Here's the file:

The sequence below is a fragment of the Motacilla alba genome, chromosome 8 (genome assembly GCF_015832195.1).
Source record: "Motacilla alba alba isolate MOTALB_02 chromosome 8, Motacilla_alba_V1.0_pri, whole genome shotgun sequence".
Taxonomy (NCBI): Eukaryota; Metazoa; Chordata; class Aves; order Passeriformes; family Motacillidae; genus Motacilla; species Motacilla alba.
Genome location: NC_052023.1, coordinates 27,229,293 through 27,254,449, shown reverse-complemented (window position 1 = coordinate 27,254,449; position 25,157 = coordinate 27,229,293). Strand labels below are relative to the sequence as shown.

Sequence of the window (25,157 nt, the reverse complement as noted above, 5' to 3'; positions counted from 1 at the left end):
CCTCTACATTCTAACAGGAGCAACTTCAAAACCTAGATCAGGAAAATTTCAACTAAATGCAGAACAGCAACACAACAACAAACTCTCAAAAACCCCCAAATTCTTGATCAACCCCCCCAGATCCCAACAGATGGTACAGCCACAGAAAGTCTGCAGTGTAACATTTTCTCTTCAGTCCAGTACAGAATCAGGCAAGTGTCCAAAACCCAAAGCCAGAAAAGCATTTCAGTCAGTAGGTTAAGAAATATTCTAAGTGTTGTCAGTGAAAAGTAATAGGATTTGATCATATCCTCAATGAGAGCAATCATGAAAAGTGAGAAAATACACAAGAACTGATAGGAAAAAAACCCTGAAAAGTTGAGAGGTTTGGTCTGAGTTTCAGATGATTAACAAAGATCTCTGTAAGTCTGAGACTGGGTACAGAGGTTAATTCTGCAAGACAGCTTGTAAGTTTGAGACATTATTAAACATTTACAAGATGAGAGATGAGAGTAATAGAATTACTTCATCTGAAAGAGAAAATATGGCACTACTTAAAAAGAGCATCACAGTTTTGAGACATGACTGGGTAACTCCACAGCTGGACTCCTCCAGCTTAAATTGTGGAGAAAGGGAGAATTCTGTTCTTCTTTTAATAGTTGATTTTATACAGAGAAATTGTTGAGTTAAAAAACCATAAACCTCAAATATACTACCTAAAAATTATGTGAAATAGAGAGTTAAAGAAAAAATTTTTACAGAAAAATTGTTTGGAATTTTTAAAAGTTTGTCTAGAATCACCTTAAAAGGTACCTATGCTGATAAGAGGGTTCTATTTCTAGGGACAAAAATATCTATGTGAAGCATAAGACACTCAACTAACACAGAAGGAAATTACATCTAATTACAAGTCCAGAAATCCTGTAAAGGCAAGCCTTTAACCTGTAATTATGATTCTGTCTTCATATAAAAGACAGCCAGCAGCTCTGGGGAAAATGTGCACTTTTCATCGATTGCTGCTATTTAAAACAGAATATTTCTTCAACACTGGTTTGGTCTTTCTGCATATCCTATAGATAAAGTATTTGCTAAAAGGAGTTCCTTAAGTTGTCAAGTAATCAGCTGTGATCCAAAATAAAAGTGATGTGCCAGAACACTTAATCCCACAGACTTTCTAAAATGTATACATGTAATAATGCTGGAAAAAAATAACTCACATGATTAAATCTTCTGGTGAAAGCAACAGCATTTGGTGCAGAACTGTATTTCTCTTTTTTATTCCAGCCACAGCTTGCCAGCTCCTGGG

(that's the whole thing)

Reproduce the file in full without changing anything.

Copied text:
The sequence below is a fragment of the Motacilla alba genome, chromosome 8 (genome assembly GCF_015832195.1).
Source record: "Motacilla alba alba isolate MOTALB_02 chromosome 8, Motacilla_alba_V1.0_pri, whole genome shotgun sequence".
Taxonomy (NCBI): Eukaryota; Metazoa; Chordata; class Aves; order Passeriformes; family Motacillidae; genus Motacilla; species Motacilla alba.
Genome location: NC_052023.1, coordinates 27,229,293 through 27,254,449, shown reverse-complemented (window position 1 = coordinate 27,254,449; position 25,157 = coordinate 27,229,293). Strand labels below are relative to the sequence as shown.

Sequence of the window (25,157 nt, the reverse complement as noted above, 5' to 3'; positions counted from 1 at the left end):
CCTCTACATTCTAACAGGAGCAACTTCAAAACCTAGATCAGGAAAATTTCAACTAAATGCAGAACAGCAACACAACAACAAACTCTCAAAAACCCCCAAATTCTTGATCAACCCCCCCAGATCCCAACAGATGGTACAGCCACAGAAAGTCTGCAGTGTAACATTTTCTCTTCAGTCCAGTACAGAATCAGGCAAGTGTCCAAAACCCAAAGCCAGAAAAGCATTTCAGTCAGTAGGTTAAGAAATATTCTAAGTGTTGTCAGTGAAAAGTAATAGGATTTGATCATATCCTCAATGAGAGCAATCATGAAAAGTGAGAAAATACACAAGAACTGATAGGAAAAAAACCCTGAAAAGTTGAGAGGTTTGGTCTGAGTTTCAGATGATTAACAAAGATCTCTGTAAGTCTGAGACTGGGTACAGAGGTTAATTCTGCAAGACAGCTTGTAAGTTTGAGACATTATTAAACATTTACAAGATGAGAGATGAGAGTAATAGAATTACTTCATCTGAAAGAGAAAATATGGCACTACTTAAAAAGAGCATCACAGTTTTGAGACATGACTGGGTAACTCCACAGCTGGACTCCTCCAGCTTAAATTGTGGAGAAAGGGAGAATTCTGTTCTTCTTTTAATAGTTGATTTTATACAGAGAAATTGTTGAGTTAAAAAACCATAAACCTCAAATATACTACCTAAAAATTATGTGAAATAGAGAGTTAAAGAAAAAATTTTTACAGAAAAATTGTTTGGAATTTTTAAAAGTTTGTCTAGAATCACCTTAAAAGGTACCTATGCTGATAAGAGGGTTCTATTTCTAGGGACAAAAATATCTATGTGAAGCATAAGACACTCAACTAACACAGAAGGAAATTACATCTAATTACAAGTCCAGAAATCCTGTAAAGGCAAGCCTTTAACCTGTAATTATGATTCTGTCTTCATATAAAAGACAGCCAGCAGCTCTGGGGAAAATGTGCACTTTTCATCGATTGCTGCTATTTAAAACAGAATATTTCTTCAACACTGGTTTGGTCTTTCTGCATATCCTATAGATAAAGTATTTGCTAAAAGGAGTTCCTTAAGTTGTCAAGTAATCAGCTGTGATCCAAAATAAAAGTGATGTGCCAGAACACTTAATCCCACAGACTTTCTAAAATGTATACATGTAATAATGCTGGAAAAAAATAACTCACATGATTAAATCTTCTGGTGAAAGCAACAGCATTTGGTGCAGAACTGTATTTCTCTTTTTTATTCCAGCCACAGCTTGCCAGCTCCTGGG